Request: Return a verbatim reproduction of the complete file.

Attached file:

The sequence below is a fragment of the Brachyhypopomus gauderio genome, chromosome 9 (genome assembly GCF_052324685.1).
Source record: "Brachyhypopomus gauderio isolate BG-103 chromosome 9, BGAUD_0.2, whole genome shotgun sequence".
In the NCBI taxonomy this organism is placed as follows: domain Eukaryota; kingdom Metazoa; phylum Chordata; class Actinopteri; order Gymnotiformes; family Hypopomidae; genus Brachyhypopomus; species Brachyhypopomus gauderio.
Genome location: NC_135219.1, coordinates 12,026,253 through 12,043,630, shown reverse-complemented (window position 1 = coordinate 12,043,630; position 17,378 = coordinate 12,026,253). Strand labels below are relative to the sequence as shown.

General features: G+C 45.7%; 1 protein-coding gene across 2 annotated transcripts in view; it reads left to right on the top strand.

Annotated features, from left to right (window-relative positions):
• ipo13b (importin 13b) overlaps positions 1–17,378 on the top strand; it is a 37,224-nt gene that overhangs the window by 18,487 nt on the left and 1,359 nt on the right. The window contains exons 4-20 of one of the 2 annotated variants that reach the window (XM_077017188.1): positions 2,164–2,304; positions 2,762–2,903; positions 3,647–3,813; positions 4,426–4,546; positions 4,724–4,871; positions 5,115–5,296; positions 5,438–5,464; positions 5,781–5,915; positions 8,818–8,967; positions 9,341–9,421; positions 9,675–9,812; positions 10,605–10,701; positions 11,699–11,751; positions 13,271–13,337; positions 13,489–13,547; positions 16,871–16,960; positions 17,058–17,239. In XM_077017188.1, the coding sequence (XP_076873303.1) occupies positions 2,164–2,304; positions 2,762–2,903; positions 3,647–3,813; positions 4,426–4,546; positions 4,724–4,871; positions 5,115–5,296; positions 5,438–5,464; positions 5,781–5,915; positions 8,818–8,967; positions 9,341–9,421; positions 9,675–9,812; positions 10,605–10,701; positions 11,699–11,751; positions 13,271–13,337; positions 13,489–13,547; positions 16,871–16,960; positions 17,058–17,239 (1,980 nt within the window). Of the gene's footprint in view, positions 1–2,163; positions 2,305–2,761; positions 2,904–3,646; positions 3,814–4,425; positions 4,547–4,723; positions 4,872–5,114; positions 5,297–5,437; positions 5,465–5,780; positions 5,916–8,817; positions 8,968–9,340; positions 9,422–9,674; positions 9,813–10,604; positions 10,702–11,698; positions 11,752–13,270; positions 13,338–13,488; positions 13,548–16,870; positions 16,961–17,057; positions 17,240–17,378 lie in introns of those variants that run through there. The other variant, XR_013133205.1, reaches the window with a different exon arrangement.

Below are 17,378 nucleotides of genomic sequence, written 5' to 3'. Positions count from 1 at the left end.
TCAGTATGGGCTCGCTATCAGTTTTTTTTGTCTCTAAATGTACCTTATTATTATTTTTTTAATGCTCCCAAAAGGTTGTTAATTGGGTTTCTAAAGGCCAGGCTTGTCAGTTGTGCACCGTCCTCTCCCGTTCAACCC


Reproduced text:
The sequence below is a fragment of the Brachyhypopomus gauderio genome, chromosome 9 (genome assembly GCF_052324685.1).
Source record: "Brachyhypopomus gauderio isolate BG-103 chromosome 9, BGAUD_0.2, whole genome shotgun sequence".
In the NCBI taxonomy this organism is placed as follows: domain Eukaryota; kingdom Metazoa; phylum Chordata; class Actinopteri; order Gymnotiformes; family Hypopomidae; genus Brachyhypopomus; species Brachyhypopomus gauderio.
Genome location: NC_135219.1, coordinates 12,026,253 through 12,043,630, shown reverse-complemented (window position 1 = coordinate 12,043,630; position 17,378 = coordinate 12,026,253). Strand labels below are relative to the sequence as shown.

General features: G+C 45.7%; 1 protein-coding gene across 2 annotated transcripts in view; it reads left to right on the top strand.

Annotated features, from left to right (window-relative positions):
• ipo13b (importin 13b) overlaps positions 1–17,378 on the top strand; it is a 37,224-nt gene that overhangs the window by 18,487 nt on the left and 1,359 nt on the right. The window contains exons 4-20 of one of the 2 annotated variants that reach the window (XM_077017188.1): positions 2,164–2,304; positions 2,762–2,903; positions 3,647–3,813; positions 4,426–4,546; positions 4,724–4,871; positions 5,115–5,296; positions 5,438–5,464; positions 5,781–5,915; positions 8,818–8,967; positions 9,341–9,421; positions 9,675–9,812; positions 10,605–10,701; positions 11,699–11,751; positions 13,271–13,337; positions 13,489–13,547; positions 16,871–16,960; positions 17,058–17,239. In XM_077017188.1, the coding sequence (XP_076873303.1) occupies positions 2,164–2,304; positions 2,762–2,903; positions 3,647–3,813; positions 4,426–4,546; positions 4,724–4,871; positions 5,115–5,296; positions 5,438–5,464; positions 5,781–5,915; positions 8,818–8,967; positions 9,341–9,421; positions 9,675–9,812; positions 10,605–10,701; positions 11,699–11,751; positions 13,271–13,337; positions 13,489–13,547; positions 16,871–16,960; positions 17,058–17,239 (1,980 nt within the window). Of the gene's footprint in view, positions 1–2,163; positions 2,305–2,761; positions 2,904–3,646; positions 3,814–4,425; positions 4,547–4,723; positions 4,872–5,114; positions 5,297–5,437; positions 5,465–5,780; positions 5,916–8,817; positions 8,968–9,340; positions 9,422–9,674; positions 9,813–10,604; positions 10,702–11,698; positions 11,752–13,270; positions 13,338–13,488; positions 13,548–16,870; positions 16,961–17,057; positions 17,240–17,378 lie in introns of those variants that run through there. The other variant, XR_013133205.1, reaches the window with a different exon arrangement.

Below are 17,378 nucleotides of genomic sequence, written 5' to 3'. Positions count from 1 at the left end.
TCAGTATGGGCTCGCTATCAGTTTTTTTTGTCTCTAAATGTACCTTATTATTATTTTTTTAATGCTCCCAAAAGGTTGTTAATTGGGTTTCTAAAGGCCAGGCTTGTCAGTTGTGCACCGTCCTCTCCCGTTCAACCC